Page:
Toronto
3 min

Big gay art show

But is bigger always better?

CONTENTEDNESS. Matthew Dayler's David drawings are a highlight of the sprawling group show Le Corps Gay/The Gay Body. Credit: Xtra files

In what is likely the gayest thing to appear at Hart House since higher-ups put an end to the bathroom sex, the Justina M Barnicke Gallery presents a big, gay art show called Le Corps Gay/The Gay Body. Initially exhibited at Centre d’Exposition du Vieux Palais, in Saint-Jérôme, Quebec, The Gay Body is an exhibition featuring the work of 22 artists from Toronto, Montreal and Quebec City.



According to the Montreal-based curator, Karl-Gilbert Murray, “The main objective of The Gay Body is to demonstrate how the sexuality of gay men is manifested in contemporary art.” In other words, it is a big, gay art show. The problem with trying to cover so much ground is knowing where to start – or finish. With so many artists having so many different things to say, pulling together a coherent collection is a tricky endeavour. But maybe that’s beside the point. As Murray states in the catalogue essay, “This exhibition is intended to help demystify the strategies used to identify and recognize the gay body in visual representations.” In other words, it is a big, gay art show. Get the picture?



When Murray states, “To exhibit the gay body… recognizes and promotes awareness of a certain form of sensibility specific to gay artists,” why should we believe him? Is there really such a sensibility artists share just because they are gay? It seems too reductive to suggest with any authority that they do. The catalogue essay gets more confusing the further along you go. I feel like something has been lost in translation. Or maybe I am just annoyed because I never got asked to put work in the show.



The Gay Body is loosely broken up into four thematic groups. Where one group ends and another begins is unclear, but there are handy text panels to help viewers along. “The Masked Body: The Transvestite, The Cowboy And The Leather Man;” “The Performed Body: Daily Acts And Practices;” “The Suffering Body: HIV/AIDS;” and “The Exhibited Body: The Masculine As Signified” are the categories Murray feels are useful to describe recurring themes. Each section could be a whole show on its own. However, since they are not, the exhibition reads as a survey.



Overall, there are enough well-known artists in The Gay Body to catch people’s attention and get them to the gallery. A few highlights include works by Hamish Buchanan, Matthew Dayler, Evergon and Angela Grossman. Buchanan exhibits a selection of photographs from his Veiled Men series. These photos, as their title suggests, are of men wearing assorted veils (of the nonbridal variety). The men appear in states resembling something like sleep or catatonia. They look exhausted, mournful and alone. Despite their sadness, the photographs are a pleasure to look at. It’s nice to see them in a group. Together they have more weight and context than many of the single works throughout the gallery.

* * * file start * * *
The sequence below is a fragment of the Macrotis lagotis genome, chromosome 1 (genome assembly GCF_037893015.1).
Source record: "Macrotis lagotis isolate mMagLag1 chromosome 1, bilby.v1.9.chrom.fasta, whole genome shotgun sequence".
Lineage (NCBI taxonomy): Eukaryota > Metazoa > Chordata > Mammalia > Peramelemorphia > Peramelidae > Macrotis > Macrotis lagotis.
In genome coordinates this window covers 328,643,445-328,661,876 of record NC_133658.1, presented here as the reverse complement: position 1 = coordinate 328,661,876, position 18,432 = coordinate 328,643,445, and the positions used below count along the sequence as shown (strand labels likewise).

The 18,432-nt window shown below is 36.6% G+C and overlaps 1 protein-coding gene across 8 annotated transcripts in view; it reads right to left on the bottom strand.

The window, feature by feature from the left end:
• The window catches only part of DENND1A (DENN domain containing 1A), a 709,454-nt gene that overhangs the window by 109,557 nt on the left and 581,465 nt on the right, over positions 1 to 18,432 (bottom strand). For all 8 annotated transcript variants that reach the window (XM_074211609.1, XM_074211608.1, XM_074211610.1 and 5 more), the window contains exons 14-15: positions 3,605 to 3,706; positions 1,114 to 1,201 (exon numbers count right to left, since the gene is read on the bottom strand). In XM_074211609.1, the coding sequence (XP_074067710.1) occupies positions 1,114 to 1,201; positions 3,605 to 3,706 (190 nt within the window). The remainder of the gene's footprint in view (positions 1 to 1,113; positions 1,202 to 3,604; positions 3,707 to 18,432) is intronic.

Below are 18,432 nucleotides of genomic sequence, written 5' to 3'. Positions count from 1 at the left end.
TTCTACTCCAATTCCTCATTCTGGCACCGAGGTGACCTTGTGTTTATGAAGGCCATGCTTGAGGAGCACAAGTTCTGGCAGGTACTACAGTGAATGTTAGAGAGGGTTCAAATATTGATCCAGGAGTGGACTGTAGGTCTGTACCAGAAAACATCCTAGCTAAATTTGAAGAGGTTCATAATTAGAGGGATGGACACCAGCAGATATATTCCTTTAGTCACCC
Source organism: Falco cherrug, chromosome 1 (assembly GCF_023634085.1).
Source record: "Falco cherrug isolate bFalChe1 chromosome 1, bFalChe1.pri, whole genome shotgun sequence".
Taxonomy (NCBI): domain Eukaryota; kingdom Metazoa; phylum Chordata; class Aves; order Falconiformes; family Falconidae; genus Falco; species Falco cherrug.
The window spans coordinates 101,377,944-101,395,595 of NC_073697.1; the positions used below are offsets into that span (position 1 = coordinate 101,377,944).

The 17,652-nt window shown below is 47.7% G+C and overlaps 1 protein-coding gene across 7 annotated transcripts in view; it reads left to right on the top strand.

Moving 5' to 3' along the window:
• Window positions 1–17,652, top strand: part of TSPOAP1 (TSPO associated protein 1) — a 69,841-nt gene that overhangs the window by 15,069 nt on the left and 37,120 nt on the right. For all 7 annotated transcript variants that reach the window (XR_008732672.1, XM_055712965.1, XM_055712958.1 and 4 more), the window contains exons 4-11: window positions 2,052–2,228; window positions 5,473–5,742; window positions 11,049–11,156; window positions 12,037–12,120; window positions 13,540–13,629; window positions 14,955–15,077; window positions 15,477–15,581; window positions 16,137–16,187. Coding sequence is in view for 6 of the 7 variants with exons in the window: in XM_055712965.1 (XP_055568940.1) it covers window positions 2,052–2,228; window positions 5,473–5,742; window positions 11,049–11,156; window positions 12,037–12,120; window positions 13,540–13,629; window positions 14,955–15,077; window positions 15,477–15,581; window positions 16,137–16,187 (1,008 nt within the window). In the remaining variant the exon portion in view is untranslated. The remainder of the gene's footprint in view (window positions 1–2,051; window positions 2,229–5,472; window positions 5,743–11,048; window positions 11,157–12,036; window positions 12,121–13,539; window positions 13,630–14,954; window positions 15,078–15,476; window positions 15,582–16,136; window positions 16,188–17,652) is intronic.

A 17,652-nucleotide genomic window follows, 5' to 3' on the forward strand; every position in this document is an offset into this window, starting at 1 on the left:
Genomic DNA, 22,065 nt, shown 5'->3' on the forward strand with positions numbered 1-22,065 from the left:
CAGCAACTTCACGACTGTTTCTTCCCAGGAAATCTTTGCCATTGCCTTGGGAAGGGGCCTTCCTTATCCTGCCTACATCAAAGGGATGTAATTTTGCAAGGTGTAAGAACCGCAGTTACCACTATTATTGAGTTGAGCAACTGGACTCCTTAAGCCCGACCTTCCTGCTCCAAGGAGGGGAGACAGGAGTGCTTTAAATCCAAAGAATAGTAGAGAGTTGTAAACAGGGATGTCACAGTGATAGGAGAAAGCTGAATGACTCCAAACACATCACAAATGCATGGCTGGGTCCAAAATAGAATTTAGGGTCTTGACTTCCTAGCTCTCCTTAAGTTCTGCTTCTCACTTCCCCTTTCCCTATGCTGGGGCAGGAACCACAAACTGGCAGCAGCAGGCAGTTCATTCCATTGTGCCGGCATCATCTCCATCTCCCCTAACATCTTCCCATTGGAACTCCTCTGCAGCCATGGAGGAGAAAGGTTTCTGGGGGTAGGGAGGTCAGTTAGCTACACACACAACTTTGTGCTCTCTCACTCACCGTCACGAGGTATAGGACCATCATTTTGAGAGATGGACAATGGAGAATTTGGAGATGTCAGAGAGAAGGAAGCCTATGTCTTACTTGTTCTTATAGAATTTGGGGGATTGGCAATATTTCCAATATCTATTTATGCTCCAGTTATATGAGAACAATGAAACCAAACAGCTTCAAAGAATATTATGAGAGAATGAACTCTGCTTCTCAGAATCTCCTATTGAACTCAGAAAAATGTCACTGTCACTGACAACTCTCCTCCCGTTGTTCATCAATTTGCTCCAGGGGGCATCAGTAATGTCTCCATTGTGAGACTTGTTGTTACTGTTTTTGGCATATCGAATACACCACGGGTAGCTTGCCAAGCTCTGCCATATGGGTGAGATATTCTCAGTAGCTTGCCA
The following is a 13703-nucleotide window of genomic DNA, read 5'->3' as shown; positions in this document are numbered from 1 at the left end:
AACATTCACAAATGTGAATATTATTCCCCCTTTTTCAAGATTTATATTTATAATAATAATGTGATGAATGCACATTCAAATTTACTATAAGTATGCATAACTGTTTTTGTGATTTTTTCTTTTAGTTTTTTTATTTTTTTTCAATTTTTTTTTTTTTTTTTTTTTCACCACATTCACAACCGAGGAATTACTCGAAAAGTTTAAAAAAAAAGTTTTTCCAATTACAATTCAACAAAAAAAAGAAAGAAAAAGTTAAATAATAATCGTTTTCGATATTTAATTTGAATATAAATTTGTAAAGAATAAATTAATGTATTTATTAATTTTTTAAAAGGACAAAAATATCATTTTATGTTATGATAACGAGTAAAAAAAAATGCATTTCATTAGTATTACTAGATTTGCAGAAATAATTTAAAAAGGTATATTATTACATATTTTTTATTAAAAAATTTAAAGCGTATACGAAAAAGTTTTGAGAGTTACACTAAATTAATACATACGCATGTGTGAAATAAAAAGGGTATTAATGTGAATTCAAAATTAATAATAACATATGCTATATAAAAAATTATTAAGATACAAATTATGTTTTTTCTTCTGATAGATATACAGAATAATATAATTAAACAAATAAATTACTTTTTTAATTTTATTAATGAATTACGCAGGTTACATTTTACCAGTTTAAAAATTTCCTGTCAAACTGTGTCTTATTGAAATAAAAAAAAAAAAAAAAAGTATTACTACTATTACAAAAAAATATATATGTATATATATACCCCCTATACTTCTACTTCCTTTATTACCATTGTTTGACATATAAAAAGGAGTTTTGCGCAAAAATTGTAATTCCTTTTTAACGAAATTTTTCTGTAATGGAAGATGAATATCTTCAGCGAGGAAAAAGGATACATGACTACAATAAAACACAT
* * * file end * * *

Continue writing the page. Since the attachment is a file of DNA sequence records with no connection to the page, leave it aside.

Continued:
Dayler has two works that, at first glance, appear to be large scale photocopies. They are pen and ink drawings of a rotund, naked man wearing a feather boa and blindfold. Dayler’s drawings are a welcome contrast to the imagery of hard, idealized bodies that many artists in The Gay Body play with. This man, referred to as David 1 and 2, appears blissful and at ease as though he were alone. His head tilts back while his belly and erection jut forward. His contentedness is enviable.



One of the more humorous parts of The Gay Body is an installation piece, Gunfight At The OK Corral, by Montreal’s Evergon. Gunfight is comprised of several pairs of cowboy boots with underwear around their ankles. The boots are arranged circle-jerk style, with a piece of bread in the centre. Gunfight evokes wonderfully pornographic imagery without even showing the viewer a body. While standing near the boots it is surprisingly easy to imagine a group of men racing toward orgasm, hoping to not be the last one stuck eating the bread. Anyone hungry?



Son Of Man by Vancouver’s Angela Grossman is one of few works in The Gay Body made by a woman. Her oil on mylar painting of two men is quiet and sensual. One of the nice things about Son Of Man is its ambiguity. The nature of the relationship between the two men, aside from horizontal and vertical positions, is unclear. It is equally reasonable to assume the figures are lovers as it is to assume they are father and son. Nothing much is really happening in the painting, but that seems to be the point – to take in the moment.



Whenever so many artists are involved in an exhibition, picking out similarities seems arduous. As The Gay Body itself shows, intentionally or not, just because a group of artists are gay does not mean they share the same concerns. Unfortunately for the show as a whole, much of the work in The Gay Body seems to be floating anchorless. The singular works, exciting or not, often lack dialogue with other pieces that strengthen and encourage their artistic language. The Gay Body seems jumbled. Selecting fewer artists, and concentrating the focus of the exhibition would have been more rewarding. But then again, no one asked me.



* Le Corps Gay/The Gay Body continues at Justina M Barnicke Gallery (7 Hart House Circle) until Thu, Dec 9; call (416) 978-8398.